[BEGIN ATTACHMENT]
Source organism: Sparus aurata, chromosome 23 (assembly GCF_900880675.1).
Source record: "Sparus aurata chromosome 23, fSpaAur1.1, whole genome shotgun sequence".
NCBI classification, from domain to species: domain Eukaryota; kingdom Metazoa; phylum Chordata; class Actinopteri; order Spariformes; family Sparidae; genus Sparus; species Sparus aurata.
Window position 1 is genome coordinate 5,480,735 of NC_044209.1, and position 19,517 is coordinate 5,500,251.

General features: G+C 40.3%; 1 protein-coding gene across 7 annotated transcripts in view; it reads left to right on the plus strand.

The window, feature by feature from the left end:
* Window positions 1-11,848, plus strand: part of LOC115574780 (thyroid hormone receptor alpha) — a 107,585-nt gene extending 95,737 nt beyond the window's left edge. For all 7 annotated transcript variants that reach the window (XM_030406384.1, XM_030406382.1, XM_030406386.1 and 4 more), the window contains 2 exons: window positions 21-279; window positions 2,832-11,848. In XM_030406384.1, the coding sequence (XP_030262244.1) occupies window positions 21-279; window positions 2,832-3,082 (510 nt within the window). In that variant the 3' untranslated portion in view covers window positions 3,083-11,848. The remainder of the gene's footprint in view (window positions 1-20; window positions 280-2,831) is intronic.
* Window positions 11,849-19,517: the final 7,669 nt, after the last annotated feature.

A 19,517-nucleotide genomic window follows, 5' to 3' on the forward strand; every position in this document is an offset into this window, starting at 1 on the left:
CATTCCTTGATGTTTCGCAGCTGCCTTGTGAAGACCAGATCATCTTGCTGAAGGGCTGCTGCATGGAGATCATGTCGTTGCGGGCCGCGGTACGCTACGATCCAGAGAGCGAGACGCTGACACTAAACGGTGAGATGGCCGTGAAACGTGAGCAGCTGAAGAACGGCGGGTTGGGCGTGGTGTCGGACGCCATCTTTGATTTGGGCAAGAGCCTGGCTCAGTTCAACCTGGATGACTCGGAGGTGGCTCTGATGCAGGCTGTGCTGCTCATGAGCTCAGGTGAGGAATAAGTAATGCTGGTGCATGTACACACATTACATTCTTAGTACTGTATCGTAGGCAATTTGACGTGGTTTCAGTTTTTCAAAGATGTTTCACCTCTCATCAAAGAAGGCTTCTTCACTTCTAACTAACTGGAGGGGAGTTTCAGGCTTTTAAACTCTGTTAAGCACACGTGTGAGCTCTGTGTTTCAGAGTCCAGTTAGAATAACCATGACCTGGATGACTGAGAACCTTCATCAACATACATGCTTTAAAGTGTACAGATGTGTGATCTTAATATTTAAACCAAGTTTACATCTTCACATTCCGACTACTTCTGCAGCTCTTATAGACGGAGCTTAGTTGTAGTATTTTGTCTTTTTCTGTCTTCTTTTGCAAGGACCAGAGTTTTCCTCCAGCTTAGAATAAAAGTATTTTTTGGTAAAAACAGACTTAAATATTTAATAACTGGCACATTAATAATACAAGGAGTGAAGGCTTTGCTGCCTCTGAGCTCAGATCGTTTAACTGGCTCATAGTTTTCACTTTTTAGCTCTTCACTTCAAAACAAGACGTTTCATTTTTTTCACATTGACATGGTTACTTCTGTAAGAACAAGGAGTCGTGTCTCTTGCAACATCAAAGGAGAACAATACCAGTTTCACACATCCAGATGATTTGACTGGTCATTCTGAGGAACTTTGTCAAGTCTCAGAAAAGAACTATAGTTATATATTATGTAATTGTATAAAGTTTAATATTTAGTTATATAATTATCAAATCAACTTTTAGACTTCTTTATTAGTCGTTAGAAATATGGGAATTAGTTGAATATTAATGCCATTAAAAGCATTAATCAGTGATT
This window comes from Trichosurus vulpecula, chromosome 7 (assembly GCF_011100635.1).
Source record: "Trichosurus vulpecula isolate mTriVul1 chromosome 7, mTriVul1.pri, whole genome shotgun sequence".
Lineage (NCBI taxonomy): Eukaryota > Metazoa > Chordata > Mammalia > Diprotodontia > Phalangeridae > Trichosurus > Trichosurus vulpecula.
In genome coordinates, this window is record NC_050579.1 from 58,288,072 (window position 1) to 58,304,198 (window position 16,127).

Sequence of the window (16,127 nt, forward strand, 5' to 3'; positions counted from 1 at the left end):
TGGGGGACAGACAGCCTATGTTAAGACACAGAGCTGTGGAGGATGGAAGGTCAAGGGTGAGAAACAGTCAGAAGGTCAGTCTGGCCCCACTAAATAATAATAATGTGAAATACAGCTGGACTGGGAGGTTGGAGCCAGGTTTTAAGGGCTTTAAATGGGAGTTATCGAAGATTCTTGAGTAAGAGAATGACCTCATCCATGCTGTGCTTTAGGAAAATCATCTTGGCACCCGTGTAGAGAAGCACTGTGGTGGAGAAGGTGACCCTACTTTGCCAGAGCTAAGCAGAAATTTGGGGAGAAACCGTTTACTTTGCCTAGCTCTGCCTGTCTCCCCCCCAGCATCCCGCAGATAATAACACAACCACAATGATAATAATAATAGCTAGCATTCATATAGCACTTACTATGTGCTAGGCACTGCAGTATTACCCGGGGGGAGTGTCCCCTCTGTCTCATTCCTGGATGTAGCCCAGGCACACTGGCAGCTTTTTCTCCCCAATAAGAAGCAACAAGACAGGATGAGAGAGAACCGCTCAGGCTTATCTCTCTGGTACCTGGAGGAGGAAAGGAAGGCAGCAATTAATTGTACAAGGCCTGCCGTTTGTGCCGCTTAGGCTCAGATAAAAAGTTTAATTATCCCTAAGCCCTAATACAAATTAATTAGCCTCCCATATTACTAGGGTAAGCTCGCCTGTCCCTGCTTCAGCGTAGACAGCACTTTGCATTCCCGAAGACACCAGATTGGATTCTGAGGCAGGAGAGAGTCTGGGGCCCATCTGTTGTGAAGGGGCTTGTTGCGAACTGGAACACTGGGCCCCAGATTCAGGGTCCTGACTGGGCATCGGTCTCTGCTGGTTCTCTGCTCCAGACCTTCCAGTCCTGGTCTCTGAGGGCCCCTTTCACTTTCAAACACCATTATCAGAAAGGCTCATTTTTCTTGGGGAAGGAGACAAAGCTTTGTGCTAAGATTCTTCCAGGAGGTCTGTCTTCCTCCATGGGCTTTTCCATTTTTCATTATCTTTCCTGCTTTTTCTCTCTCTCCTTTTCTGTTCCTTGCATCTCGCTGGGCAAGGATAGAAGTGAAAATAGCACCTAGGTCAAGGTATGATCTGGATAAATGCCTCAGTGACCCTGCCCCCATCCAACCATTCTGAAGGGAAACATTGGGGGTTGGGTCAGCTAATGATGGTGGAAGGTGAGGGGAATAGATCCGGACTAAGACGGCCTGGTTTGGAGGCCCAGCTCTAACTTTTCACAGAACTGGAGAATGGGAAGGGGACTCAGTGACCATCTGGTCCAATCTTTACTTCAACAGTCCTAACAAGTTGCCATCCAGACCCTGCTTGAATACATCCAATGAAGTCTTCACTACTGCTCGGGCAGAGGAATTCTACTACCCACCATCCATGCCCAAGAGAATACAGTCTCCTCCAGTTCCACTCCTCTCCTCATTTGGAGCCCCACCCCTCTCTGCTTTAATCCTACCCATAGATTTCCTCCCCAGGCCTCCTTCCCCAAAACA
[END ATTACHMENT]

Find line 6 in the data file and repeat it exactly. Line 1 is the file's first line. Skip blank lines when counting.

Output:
The window, feature by feature from the left end: